The word “love” is thrown around like a ragdoll, so much so that what it comes to true, deep, meaningful and engaging love, most folks don’t have a clue. Recently, I came across this quote:
Love is the will to extend one’s self for the purpose of nurturing one’s own or another’s spiritual growth. +M. Scott Peck
Ah ha! I found it. This is the (at least for me) definition of love. Love is not a noun, or a ragdoll, it is a verb, an action. You have to do love–cultivate, nurture and sustain it. It isn’t a thing that you sit on a shelf and admire, dusting off occasionally to show guests.
How many of us can say that we are willing to do what M. Scott Peck defines above? How often do you extend yourself, not just to others, but to yourself? What does it mean to do so?
I take it to mean that we knowingly go outside of our comfort zones and make, oftentimes uncomfortable, contact with others, our emotions, and desires in order to move beyond what we thought was possible. Yes, love includes caring, respect, and above all, honesty, but it’s more than that. In order to be able to truly loving, we must really take the time to examine ourselves, but most people won’t take the time to look into that proverbial mirror. Why? Because they are scared of what they might find. It’s a lot easier to make decisions based on the superficial, than it is to invest time digging deeper and let’s face it, we are a complacent and easily-pacified culture.
Besides, what in society inspires us to look inside ourselves or look past the mundane? Everything around us tells us that it’s all about the new and the now. The world is so fast paced, and we are so busy trying to keep up, that we lose track of who we are and what’s truly important. How, then, can we truly know love? How can we develop the meaningful relationships that foster and encourage love?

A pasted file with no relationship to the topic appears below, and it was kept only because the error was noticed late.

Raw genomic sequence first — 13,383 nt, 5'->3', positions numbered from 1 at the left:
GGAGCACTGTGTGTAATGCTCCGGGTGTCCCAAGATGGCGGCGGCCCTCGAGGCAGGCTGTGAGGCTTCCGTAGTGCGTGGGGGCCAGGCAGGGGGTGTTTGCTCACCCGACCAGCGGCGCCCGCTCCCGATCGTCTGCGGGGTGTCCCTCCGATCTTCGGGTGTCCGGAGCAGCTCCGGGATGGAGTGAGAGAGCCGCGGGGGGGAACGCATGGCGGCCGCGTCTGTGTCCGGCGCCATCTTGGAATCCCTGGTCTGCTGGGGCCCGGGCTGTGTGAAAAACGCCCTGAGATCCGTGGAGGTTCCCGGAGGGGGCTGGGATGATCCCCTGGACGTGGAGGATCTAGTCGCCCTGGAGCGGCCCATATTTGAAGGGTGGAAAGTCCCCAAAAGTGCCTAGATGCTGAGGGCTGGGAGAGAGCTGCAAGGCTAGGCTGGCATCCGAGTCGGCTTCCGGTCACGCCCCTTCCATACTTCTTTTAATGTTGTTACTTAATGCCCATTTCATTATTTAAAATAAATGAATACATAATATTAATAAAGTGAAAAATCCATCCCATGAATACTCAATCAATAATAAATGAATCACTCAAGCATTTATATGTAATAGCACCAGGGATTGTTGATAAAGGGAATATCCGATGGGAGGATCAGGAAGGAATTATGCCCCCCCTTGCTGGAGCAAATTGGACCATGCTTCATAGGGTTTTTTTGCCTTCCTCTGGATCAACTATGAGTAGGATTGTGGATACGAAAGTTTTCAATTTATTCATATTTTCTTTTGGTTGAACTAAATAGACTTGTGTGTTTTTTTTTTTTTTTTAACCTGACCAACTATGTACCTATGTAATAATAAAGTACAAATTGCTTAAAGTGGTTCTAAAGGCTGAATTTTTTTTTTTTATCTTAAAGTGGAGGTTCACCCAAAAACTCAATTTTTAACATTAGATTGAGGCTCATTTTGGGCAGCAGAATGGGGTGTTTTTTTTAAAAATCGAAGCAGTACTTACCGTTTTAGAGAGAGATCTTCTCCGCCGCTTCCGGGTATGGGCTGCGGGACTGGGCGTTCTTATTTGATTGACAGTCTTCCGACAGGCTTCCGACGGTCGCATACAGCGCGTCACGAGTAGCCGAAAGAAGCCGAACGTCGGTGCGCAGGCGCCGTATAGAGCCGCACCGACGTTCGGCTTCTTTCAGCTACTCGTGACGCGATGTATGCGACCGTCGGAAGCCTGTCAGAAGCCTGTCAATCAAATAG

Sometimes, it is when we are in the most desperate, confusing, emotion-filled and trying times in our lives, that the opportunity to get to truly know ourselves emerges. It’s within this confusion, that our true selves often materialize. Seeking answers to our outward issues is often the catalyst for introspection.
I write this because I know that I do not live in a vacuum and someone reading this is either in the process of asking themselves these same questions or should be. I write this because I know what it is like to not love myself or truly love others. I write this because I have interviewed quite a few young women who answered either “No” or “I don’t know” when I asked them if they loved themselves.
Knowing how to love isn’t intrinsic, it’s learned. You can always choose who to love, but if you don’t truly love yourself, who’s going to love you?